In their efforts to rebuild the team following LeBron’s departure, the Cleveland Cavaliers acquired Sam Dekker in a trade with the Los Angeles Clippers.
Dekker, who is just 24 years old, was the 18th overall pick in the 2015 NBA Draft by Houston. The Wisconsin native played only three games in his rookie season, missing time with a back injury. The following season, Dekker played in 77 games for the Rockets. He averaged 6.5 points, 3.7 rebounds and shot 47.3 percent from the field.
That offseason, Dekker was a part of the Chris Paul trade and was dealt to Los Angeles. In his one season with the Clippers, Dekker saw a reduced role as he only played around 12 minutes a night. In turn, Dekker’s numbers also dipped to just 4.2 points and 2.4 rebounds. He also shot just 16.7 percent from beyond the arc, which was shocking given that he was a 34 percent long range shooters in his three years at Wisconsin.
Sides are still working through parameters, but it’s essentially Clippers clearing a roster spot and a chance for Dekker to get a better opportunity for minutes with Cavs. https://t.co/aIYRLW2rAo
— Adrian Wojnarowski (@wojespn) August 5, 2018
Dekker will have some competition at the forward position (Cedi Osman, Billy Preston), but will likely be given every opportunity to compete for playing time. The forward position was (and still is) the Cavaliers biggest area of concern, so this trade for Dekker makes a lot of sense.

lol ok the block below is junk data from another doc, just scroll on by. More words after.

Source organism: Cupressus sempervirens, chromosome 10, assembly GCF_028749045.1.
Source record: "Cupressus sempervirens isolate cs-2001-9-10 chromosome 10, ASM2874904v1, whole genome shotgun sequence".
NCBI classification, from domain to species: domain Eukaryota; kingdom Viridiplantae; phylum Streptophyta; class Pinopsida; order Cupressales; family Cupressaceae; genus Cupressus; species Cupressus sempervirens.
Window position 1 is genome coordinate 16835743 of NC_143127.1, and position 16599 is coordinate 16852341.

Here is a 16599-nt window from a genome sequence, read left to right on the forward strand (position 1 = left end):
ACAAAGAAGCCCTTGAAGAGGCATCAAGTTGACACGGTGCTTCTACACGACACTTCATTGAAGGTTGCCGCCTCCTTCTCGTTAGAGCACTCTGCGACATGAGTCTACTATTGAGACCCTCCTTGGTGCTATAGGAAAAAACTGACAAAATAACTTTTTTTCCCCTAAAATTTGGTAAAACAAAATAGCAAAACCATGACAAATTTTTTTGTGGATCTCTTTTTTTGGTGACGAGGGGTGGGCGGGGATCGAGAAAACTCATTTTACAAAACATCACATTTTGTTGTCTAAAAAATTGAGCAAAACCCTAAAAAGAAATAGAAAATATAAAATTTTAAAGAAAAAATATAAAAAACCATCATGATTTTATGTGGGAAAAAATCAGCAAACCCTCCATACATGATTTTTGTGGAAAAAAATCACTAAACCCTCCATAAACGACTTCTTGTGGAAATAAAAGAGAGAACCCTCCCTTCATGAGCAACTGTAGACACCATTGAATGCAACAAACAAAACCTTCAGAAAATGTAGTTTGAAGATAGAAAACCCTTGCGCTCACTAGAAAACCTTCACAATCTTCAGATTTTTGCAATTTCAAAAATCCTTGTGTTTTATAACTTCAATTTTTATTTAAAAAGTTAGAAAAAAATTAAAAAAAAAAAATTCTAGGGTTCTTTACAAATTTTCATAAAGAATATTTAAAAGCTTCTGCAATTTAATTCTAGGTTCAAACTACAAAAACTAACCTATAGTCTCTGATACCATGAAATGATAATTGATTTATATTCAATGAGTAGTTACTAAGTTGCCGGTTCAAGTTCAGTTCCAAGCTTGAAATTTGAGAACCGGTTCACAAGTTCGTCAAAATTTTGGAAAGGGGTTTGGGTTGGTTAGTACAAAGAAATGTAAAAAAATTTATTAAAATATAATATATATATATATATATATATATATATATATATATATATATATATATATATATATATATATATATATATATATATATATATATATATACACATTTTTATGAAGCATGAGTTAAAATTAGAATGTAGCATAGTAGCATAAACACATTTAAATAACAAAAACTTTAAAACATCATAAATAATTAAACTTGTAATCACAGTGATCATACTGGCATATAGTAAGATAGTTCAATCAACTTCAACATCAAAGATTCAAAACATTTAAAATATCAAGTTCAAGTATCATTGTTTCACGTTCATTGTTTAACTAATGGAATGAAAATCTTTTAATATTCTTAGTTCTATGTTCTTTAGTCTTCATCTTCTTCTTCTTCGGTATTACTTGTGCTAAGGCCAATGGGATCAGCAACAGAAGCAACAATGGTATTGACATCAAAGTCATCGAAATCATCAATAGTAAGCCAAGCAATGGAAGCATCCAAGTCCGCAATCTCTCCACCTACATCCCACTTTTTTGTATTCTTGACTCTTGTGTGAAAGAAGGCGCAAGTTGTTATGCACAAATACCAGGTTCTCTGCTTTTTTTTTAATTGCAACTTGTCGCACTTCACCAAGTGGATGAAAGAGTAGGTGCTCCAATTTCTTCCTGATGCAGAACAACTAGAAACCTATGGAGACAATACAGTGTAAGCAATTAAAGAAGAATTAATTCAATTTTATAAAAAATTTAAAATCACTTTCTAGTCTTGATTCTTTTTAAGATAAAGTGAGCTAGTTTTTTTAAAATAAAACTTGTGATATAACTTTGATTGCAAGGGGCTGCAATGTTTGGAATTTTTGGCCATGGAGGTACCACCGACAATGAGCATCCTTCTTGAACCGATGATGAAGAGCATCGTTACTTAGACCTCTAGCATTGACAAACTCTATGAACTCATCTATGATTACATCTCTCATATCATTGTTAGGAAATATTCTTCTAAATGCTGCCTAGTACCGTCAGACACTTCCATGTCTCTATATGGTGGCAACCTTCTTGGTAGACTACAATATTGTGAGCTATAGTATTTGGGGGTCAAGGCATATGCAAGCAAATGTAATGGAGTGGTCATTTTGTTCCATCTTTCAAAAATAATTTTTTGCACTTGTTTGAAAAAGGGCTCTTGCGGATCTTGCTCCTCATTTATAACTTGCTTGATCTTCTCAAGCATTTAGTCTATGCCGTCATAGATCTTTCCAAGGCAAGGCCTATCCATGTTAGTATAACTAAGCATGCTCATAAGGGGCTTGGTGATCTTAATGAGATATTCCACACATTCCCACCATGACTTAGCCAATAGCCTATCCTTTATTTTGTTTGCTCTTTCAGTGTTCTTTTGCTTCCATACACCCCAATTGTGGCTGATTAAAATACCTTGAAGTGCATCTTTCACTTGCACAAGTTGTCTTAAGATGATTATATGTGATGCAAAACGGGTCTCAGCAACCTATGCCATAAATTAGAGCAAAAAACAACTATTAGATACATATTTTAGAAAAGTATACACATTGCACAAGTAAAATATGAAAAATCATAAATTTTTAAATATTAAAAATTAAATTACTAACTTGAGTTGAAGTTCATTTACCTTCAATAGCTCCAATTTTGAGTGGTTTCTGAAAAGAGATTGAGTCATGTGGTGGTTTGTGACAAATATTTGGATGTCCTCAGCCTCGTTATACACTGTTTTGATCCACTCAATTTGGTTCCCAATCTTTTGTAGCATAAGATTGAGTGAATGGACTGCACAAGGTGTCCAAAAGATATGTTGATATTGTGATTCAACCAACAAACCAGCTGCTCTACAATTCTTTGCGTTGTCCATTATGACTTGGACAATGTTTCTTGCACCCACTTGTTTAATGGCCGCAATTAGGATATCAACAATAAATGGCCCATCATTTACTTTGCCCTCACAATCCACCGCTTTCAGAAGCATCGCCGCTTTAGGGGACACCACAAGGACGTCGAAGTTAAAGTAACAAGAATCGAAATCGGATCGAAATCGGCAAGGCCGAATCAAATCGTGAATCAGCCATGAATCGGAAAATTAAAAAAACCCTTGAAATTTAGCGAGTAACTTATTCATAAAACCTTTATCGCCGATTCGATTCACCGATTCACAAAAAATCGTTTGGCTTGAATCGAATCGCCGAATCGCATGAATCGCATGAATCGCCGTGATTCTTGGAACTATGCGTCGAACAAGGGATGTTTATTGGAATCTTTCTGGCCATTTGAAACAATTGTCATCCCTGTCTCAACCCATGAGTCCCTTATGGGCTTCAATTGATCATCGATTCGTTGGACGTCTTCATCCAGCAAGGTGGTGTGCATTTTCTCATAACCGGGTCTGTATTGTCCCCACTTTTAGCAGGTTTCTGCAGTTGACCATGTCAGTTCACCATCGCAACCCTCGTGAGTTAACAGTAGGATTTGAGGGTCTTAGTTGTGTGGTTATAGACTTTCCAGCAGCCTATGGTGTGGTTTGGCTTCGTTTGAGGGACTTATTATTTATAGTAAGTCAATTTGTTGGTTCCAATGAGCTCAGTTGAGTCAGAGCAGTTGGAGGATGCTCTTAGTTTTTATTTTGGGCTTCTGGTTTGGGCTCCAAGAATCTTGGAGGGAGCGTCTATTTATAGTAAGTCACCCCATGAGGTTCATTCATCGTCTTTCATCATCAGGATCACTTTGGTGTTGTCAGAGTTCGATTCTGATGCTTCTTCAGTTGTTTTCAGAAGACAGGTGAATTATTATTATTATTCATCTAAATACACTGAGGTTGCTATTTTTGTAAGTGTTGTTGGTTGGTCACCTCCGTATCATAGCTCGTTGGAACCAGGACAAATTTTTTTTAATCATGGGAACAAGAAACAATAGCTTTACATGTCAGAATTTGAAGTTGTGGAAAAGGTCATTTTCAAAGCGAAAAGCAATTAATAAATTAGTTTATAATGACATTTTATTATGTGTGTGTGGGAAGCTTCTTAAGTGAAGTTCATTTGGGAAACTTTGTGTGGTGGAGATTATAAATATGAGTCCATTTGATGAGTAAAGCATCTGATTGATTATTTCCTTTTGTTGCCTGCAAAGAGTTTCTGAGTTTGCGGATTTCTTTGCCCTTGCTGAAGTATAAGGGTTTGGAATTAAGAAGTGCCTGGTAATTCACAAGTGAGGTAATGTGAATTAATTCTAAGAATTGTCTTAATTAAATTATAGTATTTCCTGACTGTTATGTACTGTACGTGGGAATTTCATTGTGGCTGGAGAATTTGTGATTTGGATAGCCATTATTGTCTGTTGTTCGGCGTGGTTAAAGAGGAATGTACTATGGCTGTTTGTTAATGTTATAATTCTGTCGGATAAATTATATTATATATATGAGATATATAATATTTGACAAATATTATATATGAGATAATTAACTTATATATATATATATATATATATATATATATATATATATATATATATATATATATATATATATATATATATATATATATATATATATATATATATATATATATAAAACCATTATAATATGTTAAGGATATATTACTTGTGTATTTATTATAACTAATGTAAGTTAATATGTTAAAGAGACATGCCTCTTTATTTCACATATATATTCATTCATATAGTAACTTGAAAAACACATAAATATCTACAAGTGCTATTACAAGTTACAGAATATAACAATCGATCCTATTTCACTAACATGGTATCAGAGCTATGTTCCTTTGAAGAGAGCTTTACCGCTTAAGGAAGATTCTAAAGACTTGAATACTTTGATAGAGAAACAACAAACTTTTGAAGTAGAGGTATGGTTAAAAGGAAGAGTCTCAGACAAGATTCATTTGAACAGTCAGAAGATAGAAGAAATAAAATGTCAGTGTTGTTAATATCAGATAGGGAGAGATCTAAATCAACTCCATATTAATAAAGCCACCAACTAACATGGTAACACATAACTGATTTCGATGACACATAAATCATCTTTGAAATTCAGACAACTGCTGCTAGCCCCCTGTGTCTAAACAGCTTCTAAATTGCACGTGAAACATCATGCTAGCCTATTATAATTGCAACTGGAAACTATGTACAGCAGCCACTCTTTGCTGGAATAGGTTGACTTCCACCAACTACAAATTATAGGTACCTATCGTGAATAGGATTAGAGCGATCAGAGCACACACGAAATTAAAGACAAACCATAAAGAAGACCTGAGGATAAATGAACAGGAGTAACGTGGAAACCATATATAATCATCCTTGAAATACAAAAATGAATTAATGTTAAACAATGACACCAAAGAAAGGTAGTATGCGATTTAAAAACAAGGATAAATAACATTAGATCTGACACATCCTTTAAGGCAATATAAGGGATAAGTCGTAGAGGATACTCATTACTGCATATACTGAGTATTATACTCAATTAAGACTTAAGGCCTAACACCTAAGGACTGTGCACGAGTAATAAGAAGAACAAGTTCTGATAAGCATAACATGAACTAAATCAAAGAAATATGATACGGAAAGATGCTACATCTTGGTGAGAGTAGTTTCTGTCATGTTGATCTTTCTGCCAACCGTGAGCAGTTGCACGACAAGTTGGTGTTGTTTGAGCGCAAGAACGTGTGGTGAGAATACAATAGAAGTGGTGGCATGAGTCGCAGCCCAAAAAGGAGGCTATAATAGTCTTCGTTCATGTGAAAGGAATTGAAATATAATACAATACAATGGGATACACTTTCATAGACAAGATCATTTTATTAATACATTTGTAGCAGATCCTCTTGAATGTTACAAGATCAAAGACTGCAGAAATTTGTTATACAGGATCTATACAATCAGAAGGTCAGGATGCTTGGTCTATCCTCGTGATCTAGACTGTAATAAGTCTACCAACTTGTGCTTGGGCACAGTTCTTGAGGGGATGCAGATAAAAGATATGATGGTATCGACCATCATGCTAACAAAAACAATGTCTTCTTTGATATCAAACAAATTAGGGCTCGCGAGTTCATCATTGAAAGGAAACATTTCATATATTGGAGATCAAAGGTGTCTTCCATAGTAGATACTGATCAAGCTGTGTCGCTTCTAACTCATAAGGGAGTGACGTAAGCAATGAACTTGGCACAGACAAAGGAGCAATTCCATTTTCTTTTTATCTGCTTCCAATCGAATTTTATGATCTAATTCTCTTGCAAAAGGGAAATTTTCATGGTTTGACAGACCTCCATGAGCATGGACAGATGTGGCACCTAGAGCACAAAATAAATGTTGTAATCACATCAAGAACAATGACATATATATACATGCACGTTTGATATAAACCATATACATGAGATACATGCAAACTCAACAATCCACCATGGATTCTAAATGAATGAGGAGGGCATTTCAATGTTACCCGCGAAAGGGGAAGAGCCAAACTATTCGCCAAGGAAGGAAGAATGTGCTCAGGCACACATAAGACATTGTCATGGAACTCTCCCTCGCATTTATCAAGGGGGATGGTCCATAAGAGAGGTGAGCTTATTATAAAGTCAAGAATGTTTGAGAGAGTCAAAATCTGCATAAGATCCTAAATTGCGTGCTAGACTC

Even with inconsistent playing time, Dekker has shown flashes of the player Cleveland hopes he can be. Even though his outside shot was not falling much last season, Dekker showed he was capable of driving to the hoop and finishing around the rim. At 6’9″ Dekker has the height to shoot over smaller defenders, he will just need to get stronger to be able to go up against the better forwards in the league.
The 16.7 percent clip from beyond the arc last season is alarming, but Dekker has shown he can knock down the long range shots if he is open. In his one full season with the Rockets, Dekker shot just over 32 percent from outside and made almost two three-point shots per game.
While the three-point shot is not Dekker’s game, it is a nice tool to have, especially in an era where the three point shot is such a staple in most teams offensive game plan.
Adding a young, unproven player like Dekker at such a low cost is how the Cavaliers are going to have to operate now. With LeBron gone, there is a team in place that will still be competitive, but will no longer be a staple of the Eastern Conference playoffs every year.
Taking a flier on Dekker is a low-risk move. If he works out, then the Cavaliers got a rotation player for essentially nothing. If Dekker does not improve, the team can cut bait and start fresh.
— Cleveland Cavaliers (@cavs) August 7, 2018
It is sometimes tough to remember Dekker was a first round pick, who is good at attacking defenses on the drive. He has a solid first step, and can finish around the hoop with good explosiveness. Dekker is also a reliable perimeter defender who plays hard and has a high basketball IQ.
After dealing with injuries and inconsistent play in his first three seasons in the league, a fresh start is just what Sam Dekker needed. Still only 24-years-old, Dekker has the potential to grow into a dependable two-way player for this new-look Cavaliers team.